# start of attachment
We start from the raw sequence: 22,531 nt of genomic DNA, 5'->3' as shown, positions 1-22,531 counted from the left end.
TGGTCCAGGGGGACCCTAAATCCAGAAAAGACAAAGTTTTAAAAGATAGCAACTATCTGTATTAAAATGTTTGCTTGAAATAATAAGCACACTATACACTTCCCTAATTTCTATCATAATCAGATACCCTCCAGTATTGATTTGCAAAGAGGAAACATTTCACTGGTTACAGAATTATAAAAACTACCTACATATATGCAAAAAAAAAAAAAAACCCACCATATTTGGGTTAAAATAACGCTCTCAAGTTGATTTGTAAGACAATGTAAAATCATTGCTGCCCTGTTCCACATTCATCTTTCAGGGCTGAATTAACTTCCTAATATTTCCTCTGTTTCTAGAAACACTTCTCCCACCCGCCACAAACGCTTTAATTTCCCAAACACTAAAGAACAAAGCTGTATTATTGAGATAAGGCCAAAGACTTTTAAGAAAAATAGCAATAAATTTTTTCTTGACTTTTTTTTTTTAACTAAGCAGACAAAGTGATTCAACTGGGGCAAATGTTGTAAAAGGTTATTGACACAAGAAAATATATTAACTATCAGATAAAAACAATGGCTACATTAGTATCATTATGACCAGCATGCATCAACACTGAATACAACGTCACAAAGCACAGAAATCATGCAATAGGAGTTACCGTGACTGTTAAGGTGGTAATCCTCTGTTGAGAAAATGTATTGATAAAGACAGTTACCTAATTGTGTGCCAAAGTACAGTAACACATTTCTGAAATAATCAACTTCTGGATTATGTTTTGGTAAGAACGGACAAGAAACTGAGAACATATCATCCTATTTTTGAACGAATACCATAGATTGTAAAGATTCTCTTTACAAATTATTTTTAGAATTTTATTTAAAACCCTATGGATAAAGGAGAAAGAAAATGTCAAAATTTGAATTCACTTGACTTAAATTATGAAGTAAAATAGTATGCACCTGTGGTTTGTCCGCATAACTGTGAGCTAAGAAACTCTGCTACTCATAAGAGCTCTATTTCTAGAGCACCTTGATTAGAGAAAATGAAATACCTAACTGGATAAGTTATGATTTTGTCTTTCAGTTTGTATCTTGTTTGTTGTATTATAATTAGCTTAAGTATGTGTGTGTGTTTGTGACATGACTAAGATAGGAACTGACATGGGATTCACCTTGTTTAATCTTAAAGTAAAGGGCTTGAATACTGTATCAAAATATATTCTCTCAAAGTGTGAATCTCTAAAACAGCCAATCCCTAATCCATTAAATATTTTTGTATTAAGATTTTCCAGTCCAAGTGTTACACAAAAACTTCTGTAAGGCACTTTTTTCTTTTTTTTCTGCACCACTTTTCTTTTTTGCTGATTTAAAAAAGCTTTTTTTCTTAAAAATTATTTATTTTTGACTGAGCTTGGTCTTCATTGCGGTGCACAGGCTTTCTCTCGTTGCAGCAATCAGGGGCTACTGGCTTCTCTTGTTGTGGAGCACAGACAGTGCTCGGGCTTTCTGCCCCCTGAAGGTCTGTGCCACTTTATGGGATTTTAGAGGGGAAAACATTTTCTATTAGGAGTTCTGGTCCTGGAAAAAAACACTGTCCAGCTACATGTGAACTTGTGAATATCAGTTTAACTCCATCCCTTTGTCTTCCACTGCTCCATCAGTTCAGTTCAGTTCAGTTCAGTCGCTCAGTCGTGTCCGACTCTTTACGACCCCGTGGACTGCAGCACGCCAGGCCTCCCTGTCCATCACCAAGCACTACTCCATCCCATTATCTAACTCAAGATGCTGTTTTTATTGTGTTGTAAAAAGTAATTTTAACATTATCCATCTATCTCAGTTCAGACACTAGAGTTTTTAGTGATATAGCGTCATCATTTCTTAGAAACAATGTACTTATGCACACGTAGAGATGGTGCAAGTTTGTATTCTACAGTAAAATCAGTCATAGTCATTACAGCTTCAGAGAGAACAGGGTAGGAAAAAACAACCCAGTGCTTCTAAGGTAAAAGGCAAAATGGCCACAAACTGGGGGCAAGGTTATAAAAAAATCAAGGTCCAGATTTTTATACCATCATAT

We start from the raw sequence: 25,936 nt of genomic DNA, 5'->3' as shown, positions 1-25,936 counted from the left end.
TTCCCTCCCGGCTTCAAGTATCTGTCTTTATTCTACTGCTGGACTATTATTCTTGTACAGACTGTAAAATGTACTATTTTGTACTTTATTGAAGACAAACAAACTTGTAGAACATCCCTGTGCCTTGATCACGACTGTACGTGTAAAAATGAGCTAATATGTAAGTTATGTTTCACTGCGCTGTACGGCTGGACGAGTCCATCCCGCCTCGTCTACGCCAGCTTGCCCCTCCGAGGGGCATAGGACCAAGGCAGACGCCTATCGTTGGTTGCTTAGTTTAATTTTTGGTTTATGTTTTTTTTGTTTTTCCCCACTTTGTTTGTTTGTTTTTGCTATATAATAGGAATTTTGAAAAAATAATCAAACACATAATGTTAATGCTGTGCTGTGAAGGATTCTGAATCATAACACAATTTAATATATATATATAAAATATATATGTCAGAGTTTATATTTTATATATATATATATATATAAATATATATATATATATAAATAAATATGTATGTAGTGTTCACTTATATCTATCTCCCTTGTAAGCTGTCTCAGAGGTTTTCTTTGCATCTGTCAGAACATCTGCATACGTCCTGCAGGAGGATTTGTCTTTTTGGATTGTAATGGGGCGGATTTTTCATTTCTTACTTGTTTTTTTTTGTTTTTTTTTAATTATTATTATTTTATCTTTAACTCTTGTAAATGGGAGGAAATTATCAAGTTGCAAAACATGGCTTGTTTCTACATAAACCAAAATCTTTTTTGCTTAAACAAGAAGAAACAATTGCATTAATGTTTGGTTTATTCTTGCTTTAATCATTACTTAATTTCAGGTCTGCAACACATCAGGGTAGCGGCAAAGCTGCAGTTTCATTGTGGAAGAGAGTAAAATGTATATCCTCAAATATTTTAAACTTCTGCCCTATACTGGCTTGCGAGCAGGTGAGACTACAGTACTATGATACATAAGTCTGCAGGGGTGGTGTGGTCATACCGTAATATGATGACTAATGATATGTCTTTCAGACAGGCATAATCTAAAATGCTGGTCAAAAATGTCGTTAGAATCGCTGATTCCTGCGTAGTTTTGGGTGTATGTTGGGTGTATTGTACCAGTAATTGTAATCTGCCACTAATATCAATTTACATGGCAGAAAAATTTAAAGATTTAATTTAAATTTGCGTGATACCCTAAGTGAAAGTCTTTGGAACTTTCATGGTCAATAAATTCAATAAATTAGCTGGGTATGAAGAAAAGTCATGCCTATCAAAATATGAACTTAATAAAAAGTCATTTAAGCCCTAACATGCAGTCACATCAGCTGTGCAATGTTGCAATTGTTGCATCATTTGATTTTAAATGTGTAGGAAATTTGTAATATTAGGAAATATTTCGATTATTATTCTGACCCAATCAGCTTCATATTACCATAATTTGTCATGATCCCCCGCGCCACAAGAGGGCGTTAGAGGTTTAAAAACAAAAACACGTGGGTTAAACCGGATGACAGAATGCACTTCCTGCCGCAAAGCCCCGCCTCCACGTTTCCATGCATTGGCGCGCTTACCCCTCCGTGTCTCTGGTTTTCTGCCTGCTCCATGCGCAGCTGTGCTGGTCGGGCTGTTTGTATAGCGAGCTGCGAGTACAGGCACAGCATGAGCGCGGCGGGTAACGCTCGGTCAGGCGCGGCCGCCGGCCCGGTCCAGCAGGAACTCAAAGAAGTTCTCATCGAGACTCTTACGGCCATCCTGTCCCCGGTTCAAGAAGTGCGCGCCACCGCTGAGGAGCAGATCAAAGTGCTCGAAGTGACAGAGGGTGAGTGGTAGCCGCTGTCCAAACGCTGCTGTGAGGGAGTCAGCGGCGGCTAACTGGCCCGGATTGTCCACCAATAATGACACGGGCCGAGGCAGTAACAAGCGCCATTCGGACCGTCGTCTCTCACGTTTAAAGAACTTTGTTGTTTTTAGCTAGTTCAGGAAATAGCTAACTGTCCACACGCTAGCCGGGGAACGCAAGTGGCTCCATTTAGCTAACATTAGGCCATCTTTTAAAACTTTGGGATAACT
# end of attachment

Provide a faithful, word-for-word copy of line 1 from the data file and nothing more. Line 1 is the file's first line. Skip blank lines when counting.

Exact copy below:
We start from the raw sequence: 22,531 nt of genomic DNA, 5'->3' as shown, positions 1-22,531 counted from the left end.